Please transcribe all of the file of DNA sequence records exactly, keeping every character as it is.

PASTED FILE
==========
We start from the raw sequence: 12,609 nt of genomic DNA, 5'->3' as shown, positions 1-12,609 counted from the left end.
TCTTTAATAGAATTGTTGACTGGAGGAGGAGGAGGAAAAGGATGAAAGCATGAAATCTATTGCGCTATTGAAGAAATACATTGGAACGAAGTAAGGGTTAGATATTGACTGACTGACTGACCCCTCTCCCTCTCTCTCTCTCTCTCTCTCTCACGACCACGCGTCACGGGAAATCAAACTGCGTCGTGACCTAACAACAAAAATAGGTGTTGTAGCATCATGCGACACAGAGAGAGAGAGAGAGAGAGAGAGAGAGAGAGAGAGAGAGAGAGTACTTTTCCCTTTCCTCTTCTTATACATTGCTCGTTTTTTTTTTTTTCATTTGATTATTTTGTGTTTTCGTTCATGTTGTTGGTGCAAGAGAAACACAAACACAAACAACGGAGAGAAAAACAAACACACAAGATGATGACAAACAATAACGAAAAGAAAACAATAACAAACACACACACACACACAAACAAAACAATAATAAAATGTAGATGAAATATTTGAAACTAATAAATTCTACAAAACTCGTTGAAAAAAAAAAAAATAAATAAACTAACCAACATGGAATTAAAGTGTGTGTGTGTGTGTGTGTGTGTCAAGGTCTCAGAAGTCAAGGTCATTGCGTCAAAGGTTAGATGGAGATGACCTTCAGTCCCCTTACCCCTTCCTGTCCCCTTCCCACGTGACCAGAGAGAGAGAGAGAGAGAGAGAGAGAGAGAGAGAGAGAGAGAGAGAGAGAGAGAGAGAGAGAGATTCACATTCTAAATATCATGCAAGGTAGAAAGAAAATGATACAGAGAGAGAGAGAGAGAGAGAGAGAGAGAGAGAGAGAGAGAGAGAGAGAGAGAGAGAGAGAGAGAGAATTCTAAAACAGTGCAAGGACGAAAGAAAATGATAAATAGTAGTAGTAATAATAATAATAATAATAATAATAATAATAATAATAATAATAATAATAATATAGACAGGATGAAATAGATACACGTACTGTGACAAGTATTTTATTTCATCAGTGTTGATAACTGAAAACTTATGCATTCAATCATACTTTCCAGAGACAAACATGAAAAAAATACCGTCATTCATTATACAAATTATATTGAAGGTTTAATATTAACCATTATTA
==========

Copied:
We start from the raw sequence: 12,609 nt of genomic DNA, 5'->3' as shown, positions 1-12,609 counted from the left end.
TCTTTAATAGAATTGTTGACTGGAGGAGGAGGAGGAAAAGGATGAAAGCATGAAATCTATTGCGCTATTGAAGAAATACATTGGAACGAAGTAAGGGTTAGATATTGACTGACTGACTGACCCCTCTCCCTCTCTCTCTCTCTCTCTCTCTCACGACCACGCGTCACGGGAAATCAAACTGCGTCGTGACCTAACAACAAAAATAGGTGTTGTAGCATCATGCGACACAGAGAGAGAGAGAGAGAGAGAGAGAGAGAGAGAGAGAGAGAGAGTACTTTTCCCTTTCCTCTTCTTATACATTGCTCGTTTTTTTTTTTTTCATTTGATTATTTTGTGTTTTCGTTCATGTTGTTGGTGCAAGAGAAACACAAACACAAACAACGGAGAGAAAAACAAACACACAAGATGATGACAAACAATAACGAAAAGAAAACAATAACAAACACACACACACACACAAACAAAACAATAATAAAATGTAGATGAAATATTTGAAACTAATAAATTCTACAAAACTCGTTGAAAAAAAAAAAAATAAATAAACTAACCAACATGGAATTAAAGTGTGTGTGTGTGTGTGTGTGTGTCAAGGTCTCAGAAGTCAAGGTCATTGCGTCAAAGGTTAGATGGAGATGACCTTCAGTCCCCTTACCCCTTCCTGTCCCCTTCCCACGTGACCAGAGAGAGAGAGAGAGAGAGAGAGAGAGAGAGAGAGAGAGAGAGAGAGAGAGAGAGAGAGAGAGATTCACATTCTAAATATCATGCAAGGTAGAAAGAAAATGATACAGAGAGAGAGAGAGAGAGAGAGAGAGAGAGAGAGAGAGAGAGAGAGAGAGAGAGAGAGAGAGAGAGAATTCTAAAACAGTGCAAGGACGAAAGAAAATGATAAATAGTAGTAGTAATAATAATAATAATAATAATAATAATAATAATAATAATAATAATAATAATATAGACAGGATGAAATAGATACACGTACTGTGACAAGTATTTTATTTCATCAGTGTTGATAACTGAAAACTTATGCATTCAATCATACTTTCCAGAGACAAACATGAAAAAAATACCGTCATTCATTATACAAATTATATTGAAGGTTTAATATTAACCATTATTA